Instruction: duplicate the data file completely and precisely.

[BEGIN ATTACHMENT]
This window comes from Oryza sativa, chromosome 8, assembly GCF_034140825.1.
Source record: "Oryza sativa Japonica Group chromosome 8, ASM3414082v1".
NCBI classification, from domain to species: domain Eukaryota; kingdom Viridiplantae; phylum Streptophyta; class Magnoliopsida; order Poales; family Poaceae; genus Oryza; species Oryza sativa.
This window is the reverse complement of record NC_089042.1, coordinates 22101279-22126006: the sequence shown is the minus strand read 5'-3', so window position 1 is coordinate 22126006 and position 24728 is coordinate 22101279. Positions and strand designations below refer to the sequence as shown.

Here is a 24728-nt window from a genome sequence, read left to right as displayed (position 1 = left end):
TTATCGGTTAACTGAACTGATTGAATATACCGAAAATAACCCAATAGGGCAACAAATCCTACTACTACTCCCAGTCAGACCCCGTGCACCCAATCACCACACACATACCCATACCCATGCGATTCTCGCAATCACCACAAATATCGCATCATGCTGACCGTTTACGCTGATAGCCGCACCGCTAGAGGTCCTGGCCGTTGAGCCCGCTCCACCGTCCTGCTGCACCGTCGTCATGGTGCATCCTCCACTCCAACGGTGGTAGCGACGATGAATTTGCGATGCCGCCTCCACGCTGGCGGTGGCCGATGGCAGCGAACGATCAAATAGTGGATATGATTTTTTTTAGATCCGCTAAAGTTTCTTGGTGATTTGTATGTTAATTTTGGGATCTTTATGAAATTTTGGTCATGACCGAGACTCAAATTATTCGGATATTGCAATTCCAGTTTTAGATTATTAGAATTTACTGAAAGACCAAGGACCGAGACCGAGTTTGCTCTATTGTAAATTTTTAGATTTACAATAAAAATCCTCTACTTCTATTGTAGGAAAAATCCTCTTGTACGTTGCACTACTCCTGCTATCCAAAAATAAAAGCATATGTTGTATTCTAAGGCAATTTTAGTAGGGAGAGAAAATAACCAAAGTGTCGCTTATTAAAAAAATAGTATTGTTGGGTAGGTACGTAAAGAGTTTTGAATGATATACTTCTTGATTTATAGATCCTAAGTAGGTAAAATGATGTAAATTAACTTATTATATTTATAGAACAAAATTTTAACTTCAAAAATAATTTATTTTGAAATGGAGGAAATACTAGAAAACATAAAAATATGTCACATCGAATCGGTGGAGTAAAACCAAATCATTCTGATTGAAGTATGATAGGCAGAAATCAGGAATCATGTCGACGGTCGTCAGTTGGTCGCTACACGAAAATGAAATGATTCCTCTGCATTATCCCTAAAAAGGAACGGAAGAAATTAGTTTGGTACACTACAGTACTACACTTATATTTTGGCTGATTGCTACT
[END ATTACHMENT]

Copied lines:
This window comes from Oryza sativa, chromosome 8, assembly GCF_034140825.1.
Source record: "Oryza sativa Japonica Group chromosome 8, ASM3414082v1".
NCBI classification, from domain to species: domain Eukaryota; kingdom Viridiplantae; phylum Streptophyta; class Magnoliopsida; order Poales; family Poaceae; genus Oryza; species Oryza sativa.
This window is the reverse complement of record NC_089042.1, coordinates 22101279-22126006: the sequence shown is the minus strand read 5'-3', so window position 1 is coordinate 22126006 and position 24728 is coordinate 22101279. Positions and strand designations below refer to the sequence as shown.

Here is a 24728-nt window from a genome sequence, read left to right as displayed (position 1 = left end):
TTATCGGTTAACTGAACTGATTGAATATACCGAAAATAACCCAATAGGGCAACAAATCCTACTACTACTCCCAGTCAGACCCCGTGCACCCAATCACCACACACATACCCATACCCATGCGATTCTCGCAATCACCACAAATATCGCATCATGCTGACCGTTTACGCTGATAGCCGCACCGCTAGAGGTCCTGGCCGTTGAGCCCGCTCCACCGTCCTGCTGCACCGTCGTCATGGTGCATCCTCCACTCCAACGGTGGTAGCGACGATGAATTTGCGATGCCGCCTCCACGCTGGCGGTGGCCGATGGCAGCGAACGATCAAATAGTGGATATGATTTTTTTTAGATCCGCTAAAGTTTCTTGGTGATTTGTATGTTAATTTTGGGATCTTTATGAAATTTTGGTCATGACCGAGACTCAAATTATTCGGATATTGCAATTCCAGTTTTAGATTATTAGAATTTACTGAAAGACCAAGGACCGAGACCGAGTTTGCTCTATTGTAAATTTTTAGATTTACAATAAAAATCCTCTACTTCTATTGTAGGAAAAATCCTCTTGTACGTTGCACTACTCCTGCTATCCAAAAATAAAAGCATATGTTGTATTCTAAGGCAATTTTAGTAGGGAGAGAAAATAACCAAAGTGTCGCTTATTAAAAAAATAGTATTGTTGGGTAGGTACGTAAAGAGTTTTGAATGATATACTTCTTGATTTATAGATCCTAAGTAGGTAAAATGATGTAAATTAACTTATTATATTTATAGAACAAAATTTTAACTTCAAAAATAATTTATTTTGAAATGGAGGAAATACTAGAAAACATAAAAATATGTCACATCGAATCGGTGGAGTAAAACCAAATCATTCTGATTGAAGTATGATAGGCAGAAATCAGGAATCATGTCGACGGTCGTCAGTTGGTCGCTACACGAAAATGAAATGATTCCTCTGCATTATCCCTAAAAAGGAACGGAAGAAATTAGTTTGGTACACTACAGTACTACACTTATATTTTGGCTGATTGCTACT